Most importand i would go to the vet asap to see if there is a reason he cannot hold his urine when he is scared, it is very likely there is, try and investigate this as much as you can.

It is possible to fix this, you will have to modify behavior, stay calm, and most important get him checked. Do you feed dry food? Dry food can cause all kinds of urinary troubles in males. Good luck!
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Old November 13th, 2009, 11:54 AM
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I agree with catlover. Please don't ever use force on your your kitty unless it is life or death for the cat.
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Old November 13th, 2009, 12:56 PM
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I know medicating isn't always the answer, but if you can't help Forest with positive reinforcement, perhaps some medication for anxiety will help him.
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Old November 13th, 2009, 05:48 PM
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I really hope this is something that can be fixed cuz it's looking hopeless. Usually after he has a peeing episode the next day he is looking for lap forgiveness, so it doesn't seem like it's lack of trust, but then again who knows.

Quote:
Originally Posted by lUvMyLaB<3 View Post
I agree with catlover2, you need to work on calming and trust, maybe dont go investigate the noises right away, just ignore that anything happened.

Most important i would go to the vet asap to see if there is a reason he cannot hold his urine when he is scared, it is very likely there is, try and investigate this as much as you can.

It is possible to fix this, you will have to modify behavior, stay calm, and most important get him checked. Do you feed dry food? Dry food can cause all kinds of urinary troubles in males. Good luck!
What kind of medical reason would cause this? If a vet could fix this that would help immensely!

We are on a canned diet, albeit cheap at the moment due to low funds. Since February we have transitioned from dry Iams to high quality canned to NV raw and now to Fancy Feast wheat gluten free canned.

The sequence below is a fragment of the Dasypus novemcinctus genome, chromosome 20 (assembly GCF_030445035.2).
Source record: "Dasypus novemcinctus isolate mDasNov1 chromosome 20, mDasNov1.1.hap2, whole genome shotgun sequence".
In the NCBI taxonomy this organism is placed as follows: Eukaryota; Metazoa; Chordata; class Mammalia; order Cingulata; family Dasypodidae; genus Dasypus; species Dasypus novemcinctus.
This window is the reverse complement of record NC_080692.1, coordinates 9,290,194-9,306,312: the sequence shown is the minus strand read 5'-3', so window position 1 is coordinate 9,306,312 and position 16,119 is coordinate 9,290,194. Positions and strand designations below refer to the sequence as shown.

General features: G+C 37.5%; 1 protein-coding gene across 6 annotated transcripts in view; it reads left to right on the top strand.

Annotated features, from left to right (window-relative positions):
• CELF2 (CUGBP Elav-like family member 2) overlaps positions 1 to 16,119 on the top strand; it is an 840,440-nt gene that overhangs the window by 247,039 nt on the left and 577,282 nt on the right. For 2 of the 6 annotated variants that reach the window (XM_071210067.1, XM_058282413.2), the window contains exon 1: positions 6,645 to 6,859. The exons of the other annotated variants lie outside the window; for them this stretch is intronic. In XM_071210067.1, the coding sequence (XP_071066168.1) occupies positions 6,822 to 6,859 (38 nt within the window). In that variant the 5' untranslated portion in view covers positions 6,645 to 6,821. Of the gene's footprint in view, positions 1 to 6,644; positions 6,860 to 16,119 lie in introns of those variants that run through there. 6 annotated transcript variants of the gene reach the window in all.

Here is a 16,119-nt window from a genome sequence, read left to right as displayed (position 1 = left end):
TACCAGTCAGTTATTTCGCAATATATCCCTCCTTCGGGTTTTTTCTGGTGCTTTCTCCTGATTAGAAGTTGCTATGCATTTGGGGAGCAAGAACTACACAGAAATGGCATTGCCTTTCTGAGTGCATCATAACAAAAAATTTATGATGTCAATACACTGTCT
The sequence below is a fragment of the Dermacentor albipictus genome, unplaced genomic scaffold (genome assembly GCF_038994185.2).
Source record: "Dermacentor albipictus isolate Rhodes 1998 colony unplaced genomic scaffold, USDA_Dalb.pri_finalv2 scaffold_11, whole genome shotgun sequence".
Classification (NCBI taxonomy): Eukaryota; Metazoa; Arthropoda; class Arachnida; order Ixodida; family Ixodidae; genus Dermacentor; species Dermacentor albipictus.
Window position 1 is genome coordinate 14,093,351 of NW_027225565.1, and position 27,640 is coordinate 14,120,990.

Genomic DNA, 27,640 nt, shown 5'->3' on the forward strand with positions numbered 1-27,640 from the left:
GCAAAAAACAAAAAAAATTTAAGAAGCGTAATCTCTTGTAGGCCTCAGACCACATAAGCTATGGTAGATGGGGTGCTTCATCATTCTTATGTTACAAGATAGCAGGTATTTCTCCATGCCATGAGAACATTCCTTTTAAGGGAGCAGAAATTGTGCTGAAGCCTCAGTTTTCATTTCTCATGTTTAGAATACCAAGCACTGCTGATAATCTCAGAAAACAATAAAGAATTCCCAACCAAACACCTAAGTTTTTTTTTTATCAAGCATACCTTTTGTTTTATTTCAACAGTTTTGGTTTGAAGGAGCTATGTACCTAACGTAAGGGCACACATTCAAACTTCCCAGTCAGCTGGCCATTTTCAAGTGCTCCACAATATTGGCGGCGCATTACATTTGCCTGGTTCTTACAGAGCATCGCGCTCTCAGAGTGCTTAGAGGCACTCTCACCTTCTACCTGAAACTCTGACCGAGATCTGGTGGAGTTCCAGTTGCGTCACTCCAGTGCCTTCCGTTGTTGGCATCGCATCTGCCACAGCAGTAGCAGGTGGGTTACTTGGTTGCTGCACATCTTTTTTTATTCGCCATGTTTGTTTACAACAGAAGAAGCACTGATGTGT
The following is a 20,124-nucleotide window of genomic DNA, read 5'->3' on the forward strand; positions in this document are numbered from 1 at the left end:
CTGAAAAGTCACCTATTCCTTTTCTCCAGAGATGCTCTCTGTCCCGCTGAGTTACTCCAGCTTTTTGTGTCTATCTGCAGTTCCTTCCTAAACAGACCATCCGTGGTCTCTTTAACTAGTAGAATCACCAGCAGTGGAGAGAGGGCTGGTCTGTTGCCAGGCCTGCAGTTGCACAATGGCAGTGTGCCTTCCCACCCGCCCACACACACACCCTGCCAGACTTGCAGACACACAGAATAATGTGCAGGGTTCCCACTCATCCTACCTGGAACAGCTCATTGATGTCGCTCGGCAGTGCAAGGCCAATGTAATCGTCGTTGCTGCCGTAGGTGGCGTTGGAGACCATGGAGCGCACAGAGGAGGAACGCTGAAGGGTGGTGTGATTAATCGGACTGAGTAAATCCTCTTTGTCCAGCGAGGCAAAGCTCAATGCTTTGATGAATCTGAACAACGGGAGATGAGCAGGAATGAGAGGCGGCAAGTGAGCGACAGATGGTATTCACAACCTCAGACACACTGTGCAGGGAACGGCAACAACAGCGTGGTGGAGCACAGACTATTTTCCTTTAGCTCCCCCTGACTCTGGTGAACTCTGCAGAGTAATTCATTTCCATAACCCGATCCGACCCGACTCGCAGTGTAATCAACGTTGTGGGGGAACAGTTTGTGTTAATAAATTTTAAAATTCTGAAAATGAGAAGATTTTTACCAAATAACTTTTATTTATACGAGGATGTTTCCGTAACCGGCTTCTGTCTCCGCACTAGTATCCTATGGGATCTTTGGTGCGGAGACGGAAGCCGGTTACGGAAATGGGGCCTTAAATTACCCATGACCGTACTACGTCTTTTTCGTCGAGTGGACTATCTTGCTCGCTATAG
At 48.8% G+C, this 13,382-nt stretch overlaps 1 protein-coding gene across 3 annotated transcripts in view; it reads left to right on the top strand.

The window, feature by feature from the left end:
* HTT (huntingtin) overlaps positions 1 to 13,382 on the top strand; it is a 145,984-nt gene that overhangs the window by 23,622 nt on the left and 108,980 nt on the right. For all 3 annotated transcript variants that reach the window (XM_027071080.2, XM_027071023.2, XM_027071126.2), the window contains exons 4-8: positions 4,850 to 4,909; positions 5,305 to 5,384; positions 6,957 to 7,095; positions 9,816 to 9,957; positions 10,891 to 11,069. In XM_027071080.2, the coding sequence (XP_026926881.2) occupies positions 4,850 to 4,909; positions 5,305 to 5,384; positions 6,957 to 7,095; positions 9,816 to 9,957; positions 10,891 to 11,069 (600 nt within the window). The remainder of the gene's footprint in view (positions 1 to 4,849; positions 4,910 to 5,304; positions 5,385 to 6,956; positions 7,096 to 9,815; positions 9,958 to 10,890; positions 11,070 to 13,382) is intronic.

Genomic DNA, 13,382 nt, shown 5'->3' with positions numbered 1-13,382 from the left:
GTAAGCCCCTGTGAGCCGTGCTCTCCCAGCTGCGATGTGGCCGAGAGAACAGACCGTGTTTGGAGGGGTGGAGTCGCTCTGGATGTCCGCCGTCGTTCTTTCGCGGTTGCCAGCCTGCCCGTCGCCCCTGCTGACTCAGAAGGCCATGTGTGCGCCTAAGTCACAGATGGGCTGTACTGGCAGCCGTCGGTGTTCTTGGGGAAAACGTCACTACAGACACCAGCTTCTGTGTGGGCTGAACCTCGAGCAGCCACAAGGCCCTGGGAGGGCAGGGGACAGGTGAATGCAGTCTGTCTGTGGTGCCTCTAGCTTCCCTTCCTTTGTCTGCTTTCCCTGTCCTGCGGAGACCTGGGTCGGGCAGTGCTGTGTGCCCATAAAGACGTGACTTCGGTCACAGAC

Quote:
Originally Posted by catlover2 View Post
Sorry I got Forest & Gizzy mixed up, it was late when I posted. Good luck with Forest re his fear peeing. The cure is to gain his trust so that he feels safe, calm and comfortable. Let us know how things turn out. We like to hear updates.
No worries! I think you can consider me a regular visitor so updates will always come!

I appreciate everyone's advice and really hope this issue can be fixed! Will update when there is one!
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Old November 14th, 2009, 04:45 AM
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Cats react to the moment, not necessarily what happened the day before. So it would be your actions at the time that he pees that scares him, not the times that you are sitting quietly on a chair. At those moments he may not feel threatened or scared.
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Old November 14th, 2009, 10:53 AM
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Quote:
Originally Posted by dollface View Post
What kind of medical reason would cause this? If a vet could fix this that would help immensely!
Some cats lose sphincter control as they age, and while this usually means they randomly dribble urine, or else don't realize they have to pee until it's too late and they can't make it to the litter box, I'll bet stress-induced urinary incontinence also occurs. Kind of like old people that urinate when they cough or sneeze or laugh. Not sure how that would be fixed beyond just making sure Forest is as stress-free as possible. I'd be cautious about trying meds because cats are super-sensitive to them and other health problems may result.